• monicamabini

    Mr. Stevens-Arroyo, I am a practicing Catholic. I have been for as long as I can remember. I am also a huge fan of Mr. Beck’s. To suggest that he is preaching “Mormon restoration theology” is absurd. All he wants and all that we who listen and watch him want is for America to return to the founding principles that she was founded on. It doesn’t matter if you’re Catholic, or Buddhist, or Mormon, or Muslim, these are the values and principles that all good men should want. It is people like you, Mr. Anthony Stevens-Arroyo, that make me ashamed of being Catholic. I do not believe that Beck is the second coming of Christ, or the Messiah, or even a prophet. I believe that he is a good man and a good Christian and a great American. Amen.

  • farnaz_mansouri2

    The LDS took their cue from the supersessionist Christians and their supersessionist NT (sic), which supersedes the Tankah.Indeed, the Christians have the arrogance to rename the Tanakh “Old” and to interpret it for the community for which it was written. This sort of thing, taking another group’s culture, then imposing one’s own interpretation on it and shoving it down the throats of the natives was for Said the hallmark of imperialism.Glen Beck, Anthony, couldn’t have happened to a nicer bunch of people (remorseless)

  • Elohist

    To those who think Joseph Smith had no ideas of theocracy, remember that as Mayor of Navahoo he closed down a newspaper that criticized him. He tried to succeed from the state, claiming nullification of other laws in his city of the restoration. He died turning coat and jumping out a second storey window to avoid being attacked by a mob of investors who had been bilked and were exercising what some have called “second amendment rights.” The self-inflated importance of Glenn Beck comes as close to the example of Joseph Smith as anyone in public life today. (You want to buy some gold so Glenn can get a cut of the exorbitant fees?)Perhaps we are witnessing the rise of the Palin-Beck 2012 Presidential ticket. If so, I wouldn’t want to be Sarah.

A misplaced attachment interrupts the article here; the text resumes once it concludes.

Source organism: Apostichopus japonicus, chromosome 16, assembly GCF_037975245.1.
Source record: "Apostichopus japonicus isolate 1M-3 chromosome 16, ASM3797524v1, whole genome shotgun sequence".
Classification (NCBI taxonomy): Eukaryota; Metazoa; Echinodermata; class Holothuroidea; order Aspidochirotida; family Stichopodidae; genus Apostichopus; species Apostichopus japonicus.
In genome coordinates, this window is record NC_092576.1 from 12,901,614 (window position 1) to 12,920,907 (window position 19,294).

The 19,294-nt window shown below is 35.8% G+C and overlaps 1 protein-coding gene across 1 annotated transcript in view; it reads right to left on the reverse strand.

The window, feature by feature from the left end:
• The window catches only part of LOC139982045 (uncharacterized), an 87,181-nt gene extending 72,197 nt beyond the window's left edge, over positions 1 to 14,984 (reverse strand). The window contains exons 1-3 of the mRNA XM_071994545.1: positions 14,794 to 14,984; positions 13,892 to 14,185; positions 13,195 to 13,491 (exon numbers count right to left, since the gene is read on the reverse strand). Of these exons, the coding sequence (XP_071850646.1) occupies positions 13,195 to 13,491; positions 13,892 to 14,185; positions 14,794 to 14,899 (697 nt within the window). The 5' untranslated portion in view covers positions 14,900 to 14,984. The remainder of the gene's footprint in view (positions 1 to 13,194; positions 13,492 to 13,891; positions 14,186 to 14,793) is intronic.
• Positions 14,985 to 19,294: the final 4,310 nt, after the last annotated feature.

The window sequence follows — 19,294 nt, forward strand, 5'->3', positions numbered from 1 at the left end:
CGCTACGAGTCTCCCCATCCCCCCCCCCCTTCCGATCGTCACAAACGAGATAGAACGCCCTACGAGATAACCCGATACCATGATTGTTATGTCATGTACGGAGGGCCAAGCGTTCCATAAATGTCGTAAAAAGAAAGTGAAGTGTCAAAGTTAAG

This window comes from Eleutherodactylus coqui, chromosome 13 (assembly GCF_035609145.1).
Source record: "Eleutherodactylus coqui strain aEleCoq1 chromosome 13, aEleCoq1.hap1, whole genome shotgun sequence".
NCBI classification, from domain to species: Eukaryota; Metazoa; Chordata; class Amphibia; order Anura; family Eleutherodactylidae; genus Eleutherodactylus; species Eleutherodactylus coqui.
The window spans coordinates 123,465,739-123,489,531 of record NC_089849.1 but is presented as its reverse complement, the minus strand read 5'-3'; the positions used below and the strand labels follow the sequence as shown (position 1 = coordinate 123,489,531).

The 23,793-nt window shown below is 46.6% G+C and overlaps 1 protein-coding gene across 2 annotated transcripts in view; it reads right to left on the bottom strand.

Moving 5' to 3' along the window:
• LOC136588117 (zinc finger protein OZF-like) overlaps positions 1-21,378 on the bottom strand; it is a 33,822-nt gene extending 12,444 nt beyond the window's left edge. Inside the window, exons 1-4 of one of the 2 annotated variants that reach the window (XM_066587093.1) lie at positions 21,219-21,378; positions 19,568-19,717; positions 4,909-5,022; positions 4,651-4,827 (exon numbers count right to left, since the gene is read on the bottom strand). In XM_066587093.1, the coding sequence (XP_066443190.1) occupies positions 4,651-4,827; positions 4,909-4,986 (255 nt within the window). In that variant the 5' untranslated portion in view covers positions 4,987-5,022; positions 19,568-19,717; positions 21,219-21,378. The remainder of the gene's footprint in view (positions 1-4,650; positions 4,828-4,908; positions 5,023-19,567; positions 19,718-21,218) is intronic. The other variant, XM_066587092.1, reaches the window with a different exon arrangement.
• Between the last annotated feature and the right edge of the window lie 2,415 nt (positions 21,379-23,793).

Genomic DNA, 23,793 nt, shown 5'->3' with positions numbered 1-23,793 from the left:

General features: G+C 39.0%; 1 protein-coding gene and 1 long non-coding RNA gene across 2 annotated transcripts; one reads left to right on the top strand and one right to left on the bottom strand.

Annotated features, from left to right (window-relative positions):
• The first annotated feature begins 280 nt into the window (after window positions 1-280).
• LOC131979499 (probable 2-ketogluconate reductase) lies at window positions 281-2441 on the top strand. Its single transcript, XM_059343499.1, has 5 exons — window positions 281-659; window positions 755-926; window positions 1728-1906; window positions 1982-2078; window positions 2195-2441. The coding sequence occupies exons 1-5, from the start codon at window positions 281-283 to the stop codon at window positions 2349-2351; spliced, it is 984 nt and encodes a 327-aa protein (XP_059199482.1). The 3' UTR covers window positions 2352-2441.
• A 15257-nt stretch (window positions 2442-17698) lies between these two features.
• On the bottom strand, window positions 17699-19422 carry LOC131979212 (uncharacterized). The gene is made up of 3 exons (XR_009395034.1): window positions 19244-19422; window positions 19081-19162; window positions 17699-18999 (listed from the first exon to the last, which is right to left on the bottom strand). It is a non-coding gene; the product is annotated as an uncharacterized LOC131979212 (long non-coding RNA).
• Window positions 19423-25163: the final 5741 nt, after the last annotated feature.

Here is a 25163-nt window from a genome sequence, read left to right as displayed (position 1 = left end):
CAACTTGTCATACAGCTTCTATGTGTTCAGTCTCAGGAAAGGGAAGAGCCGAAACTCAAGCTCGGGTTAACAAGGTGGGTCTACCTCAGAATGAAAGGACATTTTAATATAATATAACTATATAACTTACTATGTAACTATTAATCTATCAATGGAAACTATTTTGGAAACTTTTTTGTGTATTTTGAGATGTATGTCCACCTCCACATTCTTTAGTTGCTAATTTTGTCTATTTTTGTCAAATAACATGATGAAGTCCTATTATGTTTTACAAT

• WmarkW

    Restoration theology?Until an astronomer finds Kolob, I’ll assume Sam Harris is right about the recipe for Mormonism.

  • GregMcMurdie

    Although Joseph Smith did institute a theocracy some refer to as the Kingdom of God shortly before his death, it’s purposes were not “to restore America to Christianity by rewriting the laws of the nation according to what God told him.” On the contrary, one of the primary purposes according to Brigham Young was to “protect every person, every sect and all people upon the face of the whole earth, in their legal rights.” See the quote in context at

  • thuma02

    Let’s look at Glenn Beck’s faith compared to Islam.1. Both believe in Jesus but believe a prophet came later to fully disclose the truthGlenn Beck questioning the Christianity of other people is laughable at best, hypocritical at worst.

  • areyousaying

    Electroshocking gays to “cure” them is all I need to know about Mormonism and hiding pervert priest from civil prosecution is all I need to know about Catholicism.